Specialism and Detail
Darwin is usually thought of as a gentleman naturalist and a scientific generalist, as his work ranged across and drew together different fields of knowledge. But Darwin also made substantial contributions to specialist subjects and acquired technical expertise in geology, zoology, and botany. He greatly valued the detailed work of specialists and drew upon it extensively throughout his career. Narrow, technical discussion was often the starting point for some of Darwin’s most valuable and enduring contacts. His life-long friendship with Thomas Henry Huxley, for example, began with detailed correspondence about barnacles.
Letter 1514 — Darwin, C. R. to Huxley, T. H., 11 Apr 
Darwin offers to send zoologist T. H. Huxley Ascidia specimens from the Beagle voyage. He describes some of them. He hopes Huxley will review his book [Living Cirripedia, vol. 1] which has been published for a year with no notice taken of it, except briefly by Dana. He discusses Limulus-like larva–“I have become a man of one idea. – cirripedes morning & night.”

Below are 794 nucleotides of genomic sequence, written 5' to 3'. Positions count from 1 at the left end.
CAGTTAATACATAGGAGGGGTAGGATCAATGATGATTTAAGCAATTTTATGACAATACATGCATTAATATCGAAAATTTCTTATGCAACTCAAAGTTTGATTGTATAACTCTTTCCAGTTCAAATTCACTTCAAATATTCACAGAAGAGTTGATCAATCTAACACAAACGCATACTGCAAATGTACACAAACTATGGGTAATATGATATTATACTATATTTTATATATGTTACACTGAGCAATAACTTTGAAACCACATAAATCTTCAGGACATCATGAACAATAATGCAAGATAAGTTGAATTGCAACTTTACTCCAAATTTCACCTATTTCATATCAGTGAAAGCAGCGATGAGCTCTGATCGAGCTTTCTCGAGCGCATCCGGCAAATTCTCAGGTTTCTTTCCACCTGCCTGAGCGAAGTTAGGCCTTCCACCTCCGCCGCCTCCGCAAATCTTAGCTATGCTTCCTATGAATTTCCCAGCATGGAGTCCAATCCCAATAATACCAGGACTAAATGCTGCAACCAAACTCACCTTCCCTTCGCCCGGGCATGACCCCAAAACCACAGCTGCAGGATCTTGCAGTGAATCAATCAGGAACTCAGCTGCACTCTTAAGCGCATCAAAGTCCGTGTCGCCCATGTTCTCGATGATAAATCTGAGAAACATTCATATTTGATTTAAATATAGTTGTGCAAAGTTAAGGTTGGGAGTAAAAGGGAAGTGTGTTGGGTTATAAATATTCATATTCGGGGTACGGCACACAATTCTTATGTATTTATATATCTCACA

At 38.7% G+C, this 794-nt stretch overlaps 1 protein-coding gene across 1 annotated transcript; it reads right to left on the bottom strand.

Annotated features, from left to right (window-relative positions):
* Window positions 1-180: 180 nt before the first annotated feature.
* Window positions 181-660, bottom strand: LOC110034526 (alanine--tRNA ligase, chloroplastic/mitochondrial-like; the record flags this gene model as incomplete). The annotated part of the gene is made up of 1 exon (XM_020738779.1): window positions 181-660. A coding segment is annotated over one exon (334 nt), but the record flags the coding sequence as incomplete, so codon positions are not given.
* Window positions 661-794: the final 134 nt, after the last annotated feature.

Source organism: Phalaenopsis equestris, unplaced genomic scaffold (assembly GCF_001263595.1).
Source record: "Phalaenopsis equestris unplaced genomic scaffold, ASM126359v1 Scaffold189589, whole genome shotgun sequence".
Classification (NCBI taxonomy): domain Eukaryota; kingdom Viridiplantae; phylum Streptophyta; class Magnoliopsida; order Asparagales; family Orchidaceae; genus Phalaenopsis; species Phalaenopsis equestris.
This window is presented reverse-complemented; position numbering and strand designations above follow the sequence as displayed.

Letter 1480 — Darwin, C. R. to Huxley, T. H., 23 Apr 
Letter 1587 — Darwin, C. R. to Huxley, T. H., 2 Sept 
Darwin mentions that the second volume of Living Cirripedia is published. He asks Huxley’s advice on presentation copies for continental naturalists. He compliments Huxley’s review of Vestiges of creation in [Br. & Foreign Med.-Chir. Rev. 13 (1854)], but notes that he himself is almost as unorthodox on species as the author of Vestiges. He hopes he is not quite so unphilosophical. He hopes Agassiz was sounder on embryological stages than Huxley thinks.
Letter 1592 — Darwin, C. R. to Huxley, T. H., 13 Sept 
Letter 1635 — Darwin, C. R. to Huxley, T. H., 20 Feb [1855?]